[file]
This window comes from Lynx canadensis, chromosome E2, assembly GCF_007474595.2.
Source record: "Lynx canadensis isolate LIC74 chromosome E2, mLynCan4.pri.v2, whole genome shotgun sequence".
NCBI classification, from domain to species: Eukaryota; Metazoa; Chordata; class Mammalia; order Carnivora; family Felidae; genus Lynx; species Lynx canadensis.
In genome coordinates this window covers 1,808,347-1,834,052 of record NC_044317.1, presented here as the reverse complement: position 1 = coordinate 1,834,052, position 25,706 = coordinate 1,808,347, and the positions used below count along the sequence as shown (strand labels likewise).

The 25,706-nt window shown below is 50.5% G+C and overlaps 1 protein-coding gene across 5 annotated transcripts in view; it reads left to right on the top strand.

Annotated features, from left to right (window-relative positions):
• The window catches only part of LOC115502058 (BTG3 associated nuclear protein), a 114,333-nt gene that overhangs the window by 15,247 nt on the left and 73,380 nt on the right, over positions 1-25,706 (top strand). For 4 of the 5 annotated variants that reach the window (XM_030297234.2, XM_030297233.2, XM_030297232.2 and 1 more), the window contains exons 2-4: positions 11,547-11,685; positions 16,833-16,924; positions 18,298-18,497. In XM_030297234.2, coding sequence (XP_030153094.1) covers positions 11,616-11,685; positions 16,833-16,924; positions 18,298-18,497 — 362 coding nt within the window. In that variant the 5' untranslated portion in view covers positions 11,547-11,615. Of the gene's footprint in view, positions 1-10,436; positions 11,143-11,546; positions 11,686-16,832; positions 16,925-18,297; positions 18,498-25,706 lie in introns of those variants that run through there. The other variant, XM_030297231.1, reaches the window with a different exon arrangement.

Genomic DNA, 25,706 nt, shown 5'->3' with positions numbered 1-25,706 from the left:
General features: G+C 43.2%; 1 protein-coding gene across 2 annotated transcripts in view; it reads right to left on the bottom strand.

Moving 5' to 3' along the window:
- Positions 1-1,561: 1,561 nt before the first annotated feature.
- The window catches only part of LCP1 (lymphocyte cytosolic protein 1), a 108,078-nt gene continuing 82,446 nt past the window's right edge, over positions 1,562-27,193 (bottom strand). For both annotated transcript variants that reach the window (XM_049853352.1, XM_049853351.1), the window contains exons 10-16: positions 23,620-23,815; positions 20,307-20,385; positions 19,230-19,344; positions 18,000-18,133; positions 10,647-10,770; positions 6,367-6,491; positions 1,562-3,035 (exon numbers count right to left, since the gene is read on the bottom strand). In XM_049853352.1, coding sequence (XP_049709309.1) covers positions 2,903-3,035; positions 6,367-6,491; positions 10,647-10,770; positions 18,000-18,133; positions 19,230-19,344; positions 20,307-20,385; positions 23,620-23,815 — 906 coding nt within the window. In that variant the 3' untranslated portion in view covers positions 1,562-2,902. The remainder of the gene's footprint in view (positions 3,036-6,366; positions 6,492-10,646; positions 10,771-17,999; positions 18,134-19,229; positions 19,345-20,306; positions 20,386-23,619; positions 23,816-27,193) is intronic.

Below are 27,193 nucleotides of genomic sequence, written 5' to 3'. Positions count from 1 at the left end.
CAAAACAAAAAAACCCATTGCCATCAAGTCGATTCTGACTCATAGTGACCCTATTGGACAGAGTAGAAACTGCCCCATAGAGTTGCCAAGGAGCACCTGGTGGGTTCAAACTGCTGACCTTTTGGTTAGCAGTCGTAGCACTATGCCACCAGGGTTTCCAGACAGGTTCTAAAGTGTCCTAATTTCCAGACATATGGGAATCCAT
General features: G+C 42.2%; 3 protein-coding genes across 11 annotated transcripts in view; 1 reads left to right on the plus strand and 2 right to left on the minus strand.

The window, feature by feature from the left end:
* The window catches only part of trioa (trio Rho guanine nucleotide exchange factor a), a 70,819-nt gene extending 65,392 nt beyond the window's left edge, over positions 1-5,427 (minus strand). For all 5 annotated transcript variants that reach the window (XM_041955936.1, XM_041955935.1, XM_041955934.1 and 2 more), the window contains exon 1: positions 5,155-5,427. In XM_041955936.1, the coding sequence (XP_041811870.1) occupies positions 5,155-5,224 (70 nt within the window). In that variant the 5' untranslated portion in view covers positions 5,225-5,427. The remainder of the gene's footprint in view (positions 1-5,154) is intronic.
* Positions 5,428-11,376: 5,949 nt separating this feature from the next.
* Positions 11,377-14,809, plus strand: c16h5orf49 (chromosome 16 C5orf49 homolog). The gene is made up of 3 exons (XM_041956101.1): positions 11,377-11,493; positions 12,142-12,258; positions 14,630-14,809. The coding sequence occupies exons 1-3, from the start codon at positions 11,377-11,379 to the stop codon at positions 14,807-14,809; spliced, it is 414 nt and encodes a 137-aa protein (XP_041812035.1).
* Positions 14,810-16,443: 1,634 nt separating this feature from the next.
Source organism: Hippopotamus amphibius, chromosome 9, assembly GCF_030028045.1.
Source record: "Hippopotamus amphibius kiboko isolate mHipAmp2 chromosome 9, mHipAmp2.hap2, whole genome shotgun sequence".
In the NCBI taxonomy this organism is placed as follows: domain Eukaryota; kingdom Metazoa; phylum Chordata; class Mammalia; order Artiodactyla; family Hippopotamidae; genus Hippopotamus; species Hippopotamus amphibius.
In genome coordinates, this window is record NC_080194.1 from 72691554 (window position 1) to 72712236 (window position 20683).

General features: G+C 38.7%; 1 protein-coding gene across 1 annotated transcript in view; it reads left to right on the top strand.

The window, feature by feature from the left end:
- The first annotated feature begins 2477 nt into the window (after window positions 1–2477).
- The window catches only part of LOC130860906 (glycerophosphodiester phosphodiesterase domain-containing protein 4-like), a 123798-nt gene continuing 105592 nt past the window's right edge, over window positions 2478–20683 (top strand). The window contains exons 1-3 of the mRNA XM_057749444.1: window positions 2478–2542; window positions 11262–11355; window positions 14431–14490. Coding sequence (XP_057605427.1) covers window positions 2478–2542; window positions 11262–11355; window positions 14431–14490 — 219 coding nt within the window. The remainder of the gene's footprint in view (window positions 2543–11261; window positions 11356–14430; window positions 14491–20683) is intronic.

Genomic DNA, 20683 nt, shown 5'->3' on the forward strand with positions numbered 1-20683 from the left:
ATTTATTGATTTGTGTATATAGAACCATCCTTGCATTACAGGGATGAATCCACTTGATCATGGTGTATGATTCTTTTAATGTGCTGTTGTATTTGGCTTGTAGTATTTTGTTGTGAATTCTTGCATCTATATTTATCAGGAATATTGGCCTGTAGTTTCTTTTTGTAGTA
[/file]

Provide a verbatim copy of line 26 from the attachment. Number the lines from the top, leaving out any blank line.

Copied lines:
The window, feature by feature from the left end: